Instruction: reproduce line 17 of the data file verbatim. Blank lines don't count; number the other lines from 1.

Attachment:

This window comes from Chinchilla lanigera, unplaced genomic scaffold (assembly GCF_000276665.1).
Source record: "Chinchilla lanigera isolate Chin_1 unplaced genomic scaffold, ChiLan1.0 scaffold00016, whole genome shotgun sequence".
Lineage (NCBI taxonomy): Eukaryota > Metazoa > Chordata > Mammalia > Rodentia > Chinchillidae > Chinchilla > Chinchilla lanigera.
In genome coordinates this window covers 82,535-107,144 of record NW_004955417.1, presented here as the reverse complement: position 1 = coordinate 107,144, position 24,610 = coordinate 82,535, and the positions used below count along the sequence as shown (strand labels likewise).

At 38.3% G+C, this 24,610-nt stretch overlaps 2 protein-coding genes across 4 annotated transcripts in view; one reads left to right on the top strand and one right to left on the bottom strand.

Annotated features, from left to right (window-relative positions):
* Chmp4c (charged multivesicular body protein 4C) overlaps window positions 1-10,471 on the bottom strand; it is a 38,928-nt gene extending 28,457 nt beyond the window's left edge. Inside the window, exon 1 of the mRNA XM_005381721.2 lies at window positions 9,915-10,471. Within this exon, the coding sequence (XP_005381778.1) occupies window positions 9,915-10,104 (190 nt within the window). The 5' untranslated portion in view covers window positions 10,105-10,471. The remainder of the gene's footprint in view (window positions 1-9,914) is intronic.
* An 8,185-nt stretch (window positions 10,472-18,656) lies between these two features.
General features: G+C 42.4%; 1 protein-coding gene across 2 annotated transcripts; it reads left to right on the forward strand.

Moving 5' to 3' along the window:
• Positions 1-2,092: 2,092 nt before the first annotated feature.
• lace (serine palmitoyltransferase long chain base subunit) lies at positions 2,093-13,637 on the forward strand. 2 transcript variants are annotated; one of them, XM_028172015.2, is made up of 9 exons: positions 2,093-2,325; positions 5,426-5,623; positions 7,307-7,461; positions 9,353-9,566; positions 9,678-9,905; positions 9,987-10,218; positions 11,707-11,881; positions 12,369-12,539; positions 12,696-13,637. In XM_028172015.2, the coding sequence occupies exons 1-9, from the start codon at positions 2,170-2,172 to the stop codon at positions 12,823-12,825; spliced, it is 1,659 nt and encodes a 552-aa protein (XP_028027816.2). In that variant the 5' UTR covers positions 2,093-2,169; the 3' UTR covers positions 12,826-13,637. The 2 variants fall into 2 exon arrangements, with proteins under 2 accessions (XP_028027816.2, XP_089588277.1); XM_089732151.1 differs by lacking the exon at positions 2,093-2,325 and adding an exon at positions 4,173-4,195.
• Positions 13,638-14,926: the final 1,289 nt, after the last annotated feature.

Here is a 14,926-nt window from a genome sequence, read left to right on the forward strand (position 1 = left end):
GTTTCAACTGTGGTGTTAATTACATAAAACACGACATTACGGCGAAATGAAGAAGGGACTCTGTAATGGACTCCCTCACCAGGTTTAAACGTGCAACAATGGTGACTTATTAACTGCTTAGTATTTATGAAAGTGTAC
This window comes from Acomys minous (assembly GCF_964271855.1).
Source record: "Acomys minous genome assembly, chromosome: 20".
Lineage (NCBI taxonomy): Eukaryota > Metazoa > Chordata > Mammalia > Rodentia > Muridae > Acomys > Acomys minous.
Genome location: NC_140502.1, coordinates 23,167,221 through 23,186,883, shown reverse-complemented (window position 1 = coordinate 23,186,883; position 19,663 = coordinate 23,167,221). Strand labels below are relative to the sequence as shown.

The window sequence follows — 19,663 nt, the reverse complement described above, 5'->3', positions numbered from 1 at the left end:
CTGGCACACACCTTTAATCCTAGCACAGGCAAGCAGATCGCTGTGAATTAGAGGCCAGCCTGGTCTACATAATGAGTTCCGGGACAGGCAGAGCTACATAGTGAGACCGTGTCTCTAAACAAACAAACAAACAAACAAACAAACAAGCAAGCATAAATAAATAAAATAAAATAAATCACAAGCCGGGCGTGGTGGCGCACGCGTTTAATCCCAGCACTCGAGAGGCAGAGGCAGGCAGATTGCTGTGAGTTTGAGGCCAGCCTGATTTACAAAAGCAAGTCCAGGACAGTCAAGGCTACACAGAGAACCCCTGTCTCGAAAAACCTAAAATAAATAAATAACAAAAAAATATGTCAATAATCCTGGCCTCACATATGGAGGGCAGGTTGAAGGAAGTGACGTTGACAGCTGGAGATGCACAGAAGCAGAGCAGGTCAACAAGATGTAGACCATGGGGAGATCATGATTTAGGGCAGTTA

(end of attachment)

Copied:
Source record: "Acomys minous genome assembly, chromosome: 20".